“I would sincerely like to thank you for showing me what it means to hold onto something too long,” writes John R. Brandt in a satirical piece by a fictional CEO who is departing from a mismanaged family company, Bilgewater Inc.
I suspect that a good number of people who have worked for family-owned businesses will recognize the cast of characters:
To Old Man Bilgewater, 102 years old: Our CEO writes, “I will always remember these board meetings fondly, if only for how you demonstrated how important it was to remain awake, pay attention, and to not be sexist, racist, homophobic or a thousand other horrible attributes. I realize those are low bars, but you sailed beneath each of them with flags flying high every time.”
To CFO Mike “The Mercury Flash” Bilgewater: “Thanks for once again waiting—despite having a month to prepare—until 11:30 the night before the meeting to email 187 pages of financials, along with a note imploring us to read everything before our 7:30 a.m.”
To Stan “The Dumbest Man” Bilgewater: “I’m grateful you’ve been here, not only for your advice—always as comical as it is useless—but also for the fact that you somehow maintained your role after being nearly sanctioned or disbarred in every single state in which we operate.”
Responses to Brandt’s piece were not entirely sympathetic: “I’d rather work with a family-owned company than a generic corporate entity. Why? Because family owners have significant ‘skin in the game’ while too many managers at corporations are there just for a paycheck.”
From someone in a family-run company: “This is bizarre (and not all that funny). I guess the target audience is the huge population of those working at small family run corporations that have either (1) outlived their own success (note Old Man @ 102 years couldn’t have been that ‘stupid’ for his company to presumably last several generations), or perhaps (2) have not sold out their employees to the multinational holding company that offered to move the operation overseas.”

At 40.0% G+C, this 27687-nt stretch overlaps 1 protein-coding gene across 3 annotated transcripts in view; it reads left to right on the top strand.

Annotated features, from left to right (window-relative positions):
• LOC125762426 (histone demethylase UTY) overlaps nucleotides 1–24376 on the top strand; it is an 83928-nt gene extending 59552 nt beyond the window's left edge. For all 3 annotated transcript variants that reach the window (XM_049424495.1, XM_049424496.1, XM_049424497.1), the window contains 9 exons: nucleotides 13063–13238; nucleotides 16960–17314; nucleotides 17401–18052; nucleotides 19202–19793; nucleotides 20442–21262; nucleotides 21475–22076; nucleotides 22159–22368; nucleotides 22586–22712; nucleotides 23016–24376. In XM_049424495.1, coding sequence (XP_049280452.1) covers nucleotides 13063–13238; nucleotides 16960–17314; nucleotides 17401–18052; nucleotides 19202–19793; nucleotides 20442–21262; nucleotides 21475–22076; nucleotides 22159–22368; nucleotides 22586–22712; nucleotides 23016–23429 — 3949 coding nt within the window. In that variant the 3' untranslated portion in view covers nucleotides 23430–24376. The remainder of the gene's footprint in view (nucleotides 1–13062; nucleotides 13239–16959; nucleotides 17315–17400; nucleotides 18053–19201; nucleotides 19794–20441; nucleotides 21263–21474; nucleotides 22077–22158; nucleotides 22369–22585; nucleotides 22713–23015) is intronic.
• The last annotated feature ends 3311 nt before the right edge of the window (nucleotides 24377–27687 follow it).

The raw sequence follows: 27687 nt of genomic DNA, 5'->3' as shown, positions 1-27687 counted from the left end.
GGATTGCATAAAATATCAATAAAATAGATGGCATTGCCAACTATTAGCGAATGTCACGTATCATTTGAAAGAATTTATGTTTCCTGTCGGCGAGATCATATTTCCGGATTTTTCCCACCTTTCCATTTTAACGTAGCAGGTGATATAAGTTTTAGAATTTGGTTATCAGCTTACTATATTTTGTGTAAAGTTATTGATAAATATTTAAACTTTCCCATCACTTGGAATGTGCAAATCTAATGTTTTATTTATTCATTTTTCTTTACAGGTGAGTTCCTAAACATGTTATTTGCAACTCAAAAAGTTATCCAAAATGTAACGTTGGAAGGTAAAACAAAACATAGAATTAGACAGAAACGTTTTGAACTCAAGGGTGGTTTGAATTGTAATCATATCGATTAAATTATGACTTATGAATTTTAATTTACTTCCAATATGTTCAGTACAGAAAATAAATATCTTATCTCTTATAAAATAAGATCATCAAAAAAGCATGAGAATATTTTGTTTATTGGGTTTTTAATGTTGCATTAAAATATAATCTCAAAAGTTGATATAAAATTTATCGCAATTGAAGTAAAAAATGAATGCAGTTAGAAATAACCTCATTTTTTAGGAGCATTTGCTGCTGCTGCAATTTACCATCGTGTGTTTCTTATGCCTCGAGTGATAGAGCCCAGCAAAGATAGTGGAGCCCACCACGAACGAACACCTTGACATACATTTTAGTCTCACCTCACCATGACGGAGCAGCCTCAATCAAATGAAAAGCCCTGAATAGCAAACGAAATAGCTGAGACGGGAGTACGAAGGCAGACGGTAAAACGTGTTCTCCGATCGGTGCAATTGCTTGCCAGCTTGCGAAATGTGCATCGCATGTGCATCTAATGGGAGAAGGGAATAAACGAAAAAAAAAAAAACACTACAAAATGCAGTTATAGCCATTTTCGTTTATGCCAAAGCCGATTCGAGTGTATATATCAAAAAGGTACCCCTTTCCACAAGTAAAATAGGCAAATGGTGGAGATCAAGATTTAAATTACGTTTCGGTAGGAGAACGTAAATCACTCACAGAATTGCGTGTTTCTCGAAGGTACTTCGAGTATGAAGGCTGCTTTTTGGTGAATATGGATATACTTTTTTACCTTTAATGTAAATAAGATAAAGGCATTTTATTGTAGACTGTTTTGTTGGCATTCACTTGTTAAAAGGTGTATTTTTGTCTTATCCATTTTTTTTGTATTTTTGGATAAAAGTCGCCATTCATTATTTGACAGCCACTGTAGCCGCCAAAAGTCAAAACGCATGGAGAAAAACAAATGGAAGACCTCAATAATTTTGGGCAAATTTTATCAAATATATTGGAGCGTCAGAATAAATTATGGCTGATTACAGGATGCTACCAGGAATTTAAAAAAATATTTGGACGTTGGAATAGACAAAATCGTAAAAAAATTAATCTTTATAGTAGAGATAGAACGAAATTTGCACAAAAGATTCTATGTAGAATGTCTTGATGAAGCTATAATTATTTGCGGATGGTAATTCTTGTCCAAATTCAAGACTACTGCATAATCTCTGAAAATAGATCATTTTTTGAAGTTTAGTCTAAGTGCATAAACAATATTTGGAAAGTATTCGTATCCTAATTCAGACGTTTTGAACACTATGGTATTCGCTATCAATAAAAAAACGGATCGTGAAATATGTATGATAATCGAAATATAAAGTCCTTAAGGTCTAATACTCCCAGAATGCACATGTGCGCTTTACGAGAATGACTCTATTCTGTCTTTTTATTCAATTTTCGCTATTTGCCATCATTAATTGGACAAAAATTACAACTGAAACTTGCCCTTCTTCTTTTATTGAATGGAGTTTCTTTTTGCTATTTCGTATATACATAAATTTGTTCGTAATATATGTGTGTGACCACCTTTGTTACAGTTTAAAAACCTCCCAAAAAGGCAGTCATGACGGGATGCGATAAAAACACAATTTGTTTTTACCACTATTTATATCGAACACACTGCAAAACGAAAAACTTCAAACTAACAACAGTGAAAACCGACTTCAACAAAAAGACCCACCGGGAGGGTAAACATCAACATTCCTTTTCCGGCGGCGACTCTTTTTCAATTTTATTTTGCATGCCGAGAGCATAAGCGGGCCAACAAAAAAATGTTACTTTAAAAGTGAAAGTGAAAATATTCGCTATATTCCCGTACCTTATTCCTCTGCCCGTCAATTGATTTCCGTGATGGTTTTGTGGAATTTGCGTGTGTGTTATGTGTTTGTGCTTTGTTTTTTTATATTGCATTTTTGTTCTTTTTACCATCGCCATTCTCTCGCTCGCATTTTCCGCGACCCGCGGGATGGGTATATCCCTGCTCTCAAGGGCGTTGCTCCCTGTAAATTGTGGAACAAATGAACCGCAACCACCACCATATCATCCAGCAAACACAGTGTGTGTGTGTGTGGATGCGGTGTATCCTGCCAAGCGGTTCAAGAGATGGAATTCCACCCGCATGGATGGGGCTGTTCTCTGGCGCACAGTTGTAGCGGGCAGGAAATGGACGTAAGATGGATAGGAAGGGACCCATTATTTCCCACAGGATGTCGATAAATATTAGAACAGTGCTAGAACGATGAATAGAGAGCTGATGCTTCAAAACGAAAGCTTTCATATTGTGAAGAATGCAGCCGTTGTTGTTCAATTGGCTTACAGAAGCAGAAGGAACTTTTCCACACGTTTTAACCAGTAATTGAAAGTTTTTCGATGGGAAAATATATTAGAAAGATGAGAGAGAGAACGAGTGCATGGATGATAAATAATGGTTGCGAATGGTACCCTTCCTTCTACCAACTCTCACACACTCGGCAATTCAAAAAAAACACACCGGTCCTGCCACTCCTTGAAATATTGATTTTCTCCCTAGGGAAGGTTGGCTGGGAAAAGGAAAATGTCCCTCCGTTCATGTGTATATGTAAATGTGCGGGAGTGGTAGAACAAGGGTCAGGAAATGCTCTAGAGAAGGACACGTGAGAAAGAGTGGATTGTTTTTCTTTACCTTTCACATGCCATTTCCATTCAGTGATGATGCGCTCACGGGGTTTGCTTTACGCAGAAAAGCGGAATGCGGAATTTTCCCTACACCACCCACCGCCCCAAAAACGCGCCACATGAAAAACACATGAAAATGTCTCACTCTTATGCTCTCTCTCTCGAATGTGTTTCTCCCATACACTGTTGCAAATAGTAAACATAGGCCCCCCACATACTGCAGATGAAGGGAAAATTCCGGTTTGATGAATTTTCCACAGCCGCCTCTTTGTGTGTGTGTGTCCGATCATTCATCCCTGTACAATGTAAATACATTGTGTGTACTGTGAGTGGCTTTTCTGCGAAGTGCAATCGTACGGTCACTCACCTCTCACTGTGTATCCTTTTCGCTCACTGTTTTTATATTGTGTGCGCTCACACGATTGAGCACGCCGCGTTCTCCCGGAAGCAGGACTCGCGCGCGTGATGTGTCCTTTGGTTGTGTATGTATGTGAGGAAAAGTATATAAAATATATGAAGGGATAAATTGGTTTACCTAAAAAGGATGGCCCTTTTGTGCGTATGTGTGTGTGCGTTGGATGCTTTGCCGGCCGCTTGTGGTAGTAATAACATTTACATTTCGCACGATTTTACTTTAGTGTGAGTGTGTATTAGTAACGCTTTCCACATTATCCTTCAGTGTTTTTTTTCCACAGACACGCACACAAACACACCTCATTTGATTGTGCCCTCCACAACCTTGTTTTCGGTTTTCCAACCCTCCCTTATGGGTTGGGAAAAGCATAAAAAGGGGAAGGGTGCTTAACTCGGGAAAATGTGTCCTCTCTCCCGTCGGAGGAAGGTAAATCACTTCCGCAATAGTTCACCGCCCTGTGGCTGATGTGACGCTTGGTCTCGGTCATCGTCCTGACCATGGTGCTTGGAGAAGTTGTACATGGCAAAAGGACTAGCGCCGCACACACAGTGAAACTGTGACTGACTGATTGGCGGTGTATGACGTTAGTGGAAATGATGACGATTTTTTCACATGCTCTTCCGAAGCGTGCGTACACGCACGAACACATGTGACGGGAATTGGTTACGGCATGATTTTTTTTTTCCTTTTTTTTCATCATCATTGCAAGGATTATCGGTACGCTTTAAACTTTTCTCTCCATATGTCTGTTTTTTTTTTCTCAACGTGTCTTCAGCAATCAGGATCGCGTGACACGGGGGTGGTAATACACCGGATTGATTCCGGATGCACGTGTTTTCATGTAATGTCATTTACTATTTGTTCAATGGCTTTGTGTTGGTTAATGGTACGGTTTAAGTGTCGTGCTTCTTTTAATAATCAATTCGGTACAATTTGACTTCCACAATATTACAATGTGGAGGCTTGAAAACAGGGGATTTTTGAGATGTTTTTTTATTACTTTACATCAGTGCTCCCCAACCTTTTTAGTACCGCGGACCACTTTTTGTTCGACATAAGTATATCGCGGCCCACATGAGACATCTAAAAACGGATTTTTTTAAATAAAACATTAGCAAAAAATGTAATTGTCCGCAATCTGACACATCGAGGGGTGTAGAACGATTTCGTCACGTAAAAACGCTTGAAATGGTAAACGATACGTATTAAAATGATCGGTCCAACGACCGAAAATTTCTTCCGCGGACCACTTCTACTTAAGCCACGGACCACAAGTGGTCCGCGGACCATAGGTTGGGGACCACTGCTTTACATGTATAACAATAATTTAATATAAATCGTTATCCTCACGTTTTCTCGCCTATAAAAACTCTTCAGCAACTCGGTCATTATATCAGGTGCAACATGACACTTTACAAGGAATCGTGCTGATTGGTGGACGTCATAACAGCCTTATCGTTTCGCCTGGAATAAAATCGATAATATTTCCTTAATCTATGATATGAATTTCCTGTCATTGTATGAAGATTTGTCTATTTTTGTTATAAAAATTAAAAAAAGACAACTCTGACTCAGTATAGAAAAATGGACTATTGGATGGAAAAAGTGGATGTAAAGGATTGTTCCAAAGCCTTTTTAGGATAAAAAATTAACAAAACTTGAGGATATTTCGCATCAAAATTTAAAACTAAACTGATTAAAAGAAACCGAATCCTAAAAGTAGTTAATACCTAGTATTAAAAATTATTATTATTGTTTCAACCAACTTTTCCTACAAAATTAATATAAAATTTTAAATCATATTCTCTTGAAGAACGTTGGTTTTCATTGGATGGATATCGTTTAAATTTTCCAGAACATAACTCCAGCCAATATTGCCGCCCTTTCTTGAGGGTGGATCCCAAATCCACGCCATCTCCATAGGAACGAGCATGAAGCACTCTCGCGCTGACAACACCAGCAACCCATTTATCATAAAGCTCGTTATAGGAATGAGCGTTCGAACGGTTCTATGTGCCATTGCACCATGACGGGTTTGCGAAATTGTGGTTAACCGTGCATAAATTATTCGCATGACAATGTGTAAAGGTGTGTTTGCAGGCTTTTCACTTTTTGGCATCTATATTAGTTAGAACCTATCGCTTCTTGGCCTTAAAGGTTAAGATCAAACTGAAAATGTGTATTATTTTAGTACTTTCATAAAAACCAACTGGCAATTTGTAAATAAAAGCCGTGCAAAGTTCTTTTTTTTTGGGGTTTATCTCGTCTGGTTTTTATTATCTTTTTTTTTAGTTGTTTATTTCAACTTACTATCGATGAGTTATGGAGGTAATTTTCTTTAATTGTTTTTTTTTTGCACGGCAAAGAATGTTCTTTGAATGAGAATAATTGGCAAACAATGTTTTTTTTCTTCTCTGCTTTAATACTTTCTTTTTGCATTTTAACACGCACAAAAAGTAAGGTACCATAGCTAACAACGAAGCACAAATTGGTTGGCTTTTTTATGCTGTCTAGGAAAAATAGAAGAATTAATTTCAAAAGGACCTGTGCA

There are many family-owned businesses in the produce industry. My personal impression is that they are mostly well-run, with highly dedicated and competent employees, family members or not. (After all, these businesses are still around.)
Yet family-run businesses have their own peculiar problems. Yes, there are family members who are incompetent and are there only because they can’t get a job anywhere else. No matter how bad they may be, they are usually not fired.
Because the business does involve family, tensions and animosities are likely to be much more deeply ingrained than in the typical operation, where people have usually worked for only a few years and don’t have any history further back.
And when family members are on staff, what should be purely business decisions become matters of family dynamics. What may be good for the company may not sell to some or all parties, whose intelligence and competence do not always accord with their degree of ownership.
For several years, I worked for a family business myself. It was successful for many generations (although I can recognize some of the characters above). But in the end, family disputes and tensions had their final say, and the business was sold out to a large corporation.
At least it wasn’t overseas.